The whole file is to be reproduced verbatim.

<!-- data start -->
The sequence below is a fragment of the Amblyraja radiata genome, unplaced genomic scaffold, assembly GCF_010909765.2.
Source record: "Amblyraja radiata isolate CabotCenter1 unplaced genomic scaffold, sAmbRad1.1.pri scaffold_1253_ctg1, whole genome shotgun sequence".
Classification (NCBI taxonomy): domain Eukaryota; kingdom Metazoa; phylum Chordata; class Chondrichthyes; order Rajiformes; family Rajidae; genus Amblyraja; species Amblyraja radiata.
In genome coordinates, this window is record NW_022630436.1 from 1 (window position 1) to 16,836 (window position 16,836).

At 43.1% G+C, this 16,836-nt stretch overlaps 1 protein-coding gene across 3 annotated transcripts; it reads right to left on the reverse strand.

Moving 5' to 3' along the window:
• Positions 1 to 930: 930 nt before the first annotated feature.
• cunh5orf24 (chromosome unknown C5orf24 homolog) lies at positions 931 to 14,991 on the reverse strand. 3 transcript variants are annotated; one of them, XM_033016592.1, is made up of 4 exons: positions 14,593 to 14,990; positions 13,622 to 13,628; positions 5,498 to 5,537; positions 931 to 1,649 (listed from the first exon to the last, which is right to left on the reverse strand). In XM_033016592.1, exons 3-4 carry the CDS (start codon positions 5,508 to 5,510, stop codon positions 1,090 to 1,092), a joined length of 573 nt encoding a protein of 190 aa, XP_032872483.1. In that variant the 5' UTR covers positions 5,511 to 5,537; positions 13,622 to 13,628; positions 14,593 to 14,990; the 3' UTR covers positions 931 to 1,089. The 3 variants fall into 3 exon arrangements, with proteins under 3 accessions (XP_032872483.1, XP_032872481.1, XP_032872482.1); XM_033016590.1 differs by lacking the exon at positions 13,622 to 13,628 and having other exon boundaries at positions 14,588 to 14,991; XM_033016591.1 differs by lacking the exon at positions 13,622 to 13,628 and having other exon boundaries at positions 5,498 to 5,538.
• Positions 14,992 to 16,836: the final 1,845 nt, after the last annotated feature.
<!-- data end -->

The sequence below is a fragment of the Amblyraja radiata genome, unplaced genomic scaffold, assembly GCF_010909765.2.
Source record: "Amblyraja radiata isolate CabotCenter1 unplaced genomic scaffold, sAmbRad1.1.pri scaffold_1253_ctg1, whole genome shotgun sequence".
Classification (NCBI taxonomy): domain Eukaryota; kingdom Metazoa; phylum Chordata; class Chondrichthyes; order Rajiformes; family Rajidae; genus Amblyraja; species Amblyraja radiata.
In genome coordinates, this window is record NW_022630436.1 from 1 (window position 1) to 16,836 (window position 16,836).

At 43.1% G+C, this 16,836-nt stretch overlaps 1 protein-coding gene across 3 annotated transcripts; it reads right to left on the reverse strand.

Moving 5' to 3' along the window:
• Positions 1 to 930: 930 nt before the first annotated feature.
• cunh5orf24 (chromosome unknown C5orf24 homolog) lies at positions 931 to 14,991 on the reverse strand. 3 transcript variants are annotated; one of them, XM_033016592.1, is made up of 4 exons: positions 14,593 to 14,990; positions 13,622 to 13,628; positions 5,498 to 5,537; positions 931 to 1,649 (listed from the first exon to the last, which is right to left on the reverse strand). In XM_033016592.1, exons 3-4 carry the CDS (start codon positions 5,508 to 5,510, stop codon positions 1,090 to 1,092), a joined length of 573 nt encoding a protein of 190 aa, XP_032872483.1. In that variant the 5' UTR covers positions 5,511 to 5,537; positions 13,622 to 13,628; positions 14,593 to 14,990; the 3' UTR covers positions 931 to 1,089. The 3 variants fall into 3 exon arrangements, with proteins under 3 accessions (XP_032872483.1, XP_032872481.1, XP_032872482.1); XM_033016590.1 differs by lacking the exon at positions 13,622 to 13,628 and having other exon boundaries at positions 14,588 to 14,991; XM_033016591.1 differs by lacking the exon at positions 13,622 to 13,628 and having other exon boundaries at positions 5,498 to 5,538.
• Positions 14,992 to 16,836: the final 1,845 nt, after the last annotated feature.